Tartan Software
Tom D. Frost
1986
Adventure: Text
£2.50
English
ZX Spectrum 48K
None

42
Ian Osborne
Chris Bourne

Any James Bond fans out there? (No, but there's quite a few people in here I'd like to shake and stir - Ed). This is a definite golden oldie, so let's take a quick trip back in time to when all Speccys had 'dead flesh' rubber keyboards and 48K memory was considered huge (and everyone ate Hovis bread and worked down 'pit, etc etc... -Ed).

Spy Trilogy has three separate missions - dreaming of qualifying, really qualifying and finally your first mission as a fully-fledged 007. Technically the game's showing its age a little. You can't RAMSave and it's a bit slow, but still thoroughly absorbing. It's well set out, the problems are logical, and it's very atmospheric -you really do get the feeling of being there.

The first mission, later revealed to be a dream sequence, features a series of riddles and a mind-bending mathematical puzzle that should you busy for quite a while. Although some of the puzzles rely on this dream state for their validity, their logic is always internally consistent and certainly won't destroy the atmosphere of the game. The second and third missions are of a more serious nature. In the second, you must find two components of a top secret instrument, and make good your escape. The third quest has you retrieving a code book from an enemy complex, and throwing it to your mate outside - and hopefully living to tell the tale!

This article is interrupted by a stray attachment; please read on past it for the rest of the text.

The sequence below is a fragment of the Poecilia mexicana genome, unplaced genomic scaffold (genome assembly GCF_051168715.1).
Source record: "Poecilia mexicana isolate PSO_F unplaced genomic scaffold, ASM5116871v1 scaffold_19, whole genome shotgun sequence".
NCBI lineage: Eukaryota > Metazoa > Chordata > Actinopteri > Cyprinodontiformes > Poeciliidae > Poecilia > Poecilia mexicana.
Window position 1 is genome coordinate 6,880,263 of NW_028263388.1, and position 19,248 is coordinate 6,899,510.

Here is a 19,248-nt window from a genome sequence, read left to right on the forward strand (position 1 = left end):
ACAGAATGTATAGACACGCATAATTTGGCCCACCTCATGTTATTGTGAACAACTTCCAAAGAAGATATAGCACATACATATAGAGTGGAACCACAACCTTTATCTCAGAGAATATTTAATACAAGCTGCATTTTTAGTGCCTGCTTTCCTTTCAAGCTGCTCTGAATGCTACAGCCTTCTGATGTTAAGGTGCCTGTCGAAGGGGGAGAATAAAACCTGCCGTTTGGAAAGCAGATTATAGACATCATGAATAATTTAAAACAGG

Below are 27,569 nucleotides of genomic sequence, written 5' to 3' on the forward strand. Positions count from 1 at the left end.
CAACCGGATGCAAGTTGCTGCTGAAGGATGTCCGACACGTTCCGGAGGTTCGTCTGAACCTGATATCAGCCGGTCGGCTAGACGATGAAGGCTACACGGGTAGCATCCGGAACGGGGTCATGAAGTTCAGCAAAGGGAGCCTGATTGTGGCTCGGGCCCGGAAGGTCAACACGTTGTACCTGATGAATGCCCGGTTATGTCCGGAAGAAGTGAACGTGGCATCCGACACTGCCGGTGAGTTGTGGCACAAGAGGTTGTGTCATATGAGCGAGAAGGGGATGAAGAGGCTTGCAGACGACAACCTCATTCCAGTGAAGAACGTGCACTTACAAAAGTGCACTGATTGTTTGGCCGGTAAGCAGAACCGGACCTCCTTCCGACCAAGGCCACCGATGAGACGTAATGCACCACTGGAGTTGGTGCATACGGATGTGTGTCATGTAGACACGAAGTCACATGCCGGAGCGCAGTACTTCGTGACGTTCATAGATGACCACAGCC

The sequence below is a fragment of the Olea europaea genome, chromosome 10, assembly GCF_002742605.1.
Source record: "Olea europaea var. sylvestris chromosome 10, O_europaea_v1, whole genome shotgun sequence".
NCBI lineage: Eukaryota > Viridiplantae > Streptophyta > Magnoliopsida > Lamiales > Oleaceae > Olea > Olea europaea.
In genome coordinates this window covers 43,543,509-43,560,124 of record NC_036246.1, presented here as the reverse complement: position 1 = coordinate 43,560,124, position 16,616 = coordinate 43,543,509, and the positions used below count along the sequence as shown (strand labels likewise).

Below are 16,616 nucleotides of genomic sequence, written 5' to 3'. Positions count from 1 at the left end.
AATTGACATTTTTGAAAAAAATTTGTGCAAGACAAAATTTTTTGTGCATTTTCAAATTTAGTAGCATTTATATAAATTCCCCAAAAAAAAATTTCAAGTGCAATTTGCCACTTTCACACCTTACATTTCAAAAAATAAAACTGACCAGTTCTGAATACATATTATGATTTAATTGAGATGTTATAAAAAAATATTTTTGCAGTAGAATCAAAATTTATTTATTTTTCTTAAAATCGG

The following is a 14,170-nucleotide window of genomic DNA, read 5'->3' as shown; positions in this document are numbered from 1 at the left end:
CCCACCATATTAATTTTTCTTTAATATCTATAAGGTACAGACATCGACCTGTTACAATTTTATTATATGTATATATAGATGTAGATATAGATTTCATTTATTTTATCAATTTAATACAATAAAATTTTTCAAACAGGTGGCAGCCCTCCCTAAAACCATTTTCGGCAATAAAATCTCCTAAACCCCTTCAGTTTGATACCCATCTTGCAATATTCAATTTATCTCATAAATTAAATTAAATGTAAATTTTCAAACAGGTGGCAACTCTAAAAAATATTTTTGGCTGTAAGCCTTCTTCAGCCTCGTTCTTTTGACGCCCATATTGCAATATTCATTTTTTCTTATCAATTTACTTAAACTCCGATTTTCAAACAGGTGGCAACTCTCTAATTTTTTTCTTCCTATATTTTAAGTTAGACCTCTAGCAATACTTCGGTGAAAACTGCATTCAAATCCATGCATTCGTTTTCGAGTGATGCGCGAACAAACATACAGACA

On all three missions there is a time limit, though thankfully it is the amount of moves that is limited- no annoying 'real time' messages to interfere with the gameplay.

The first two missions are not exceptionally difficult, but part three is harder. The maps are always logical, and you are even advised as to where to draw your first location! (I wonder why this never caught on?)

Both beginners and more experienced adventurers should find something to their liking here, and as we're offering it cheaper via. the Treasure Chest, it's certainly worth a look.

CRITICISM

86%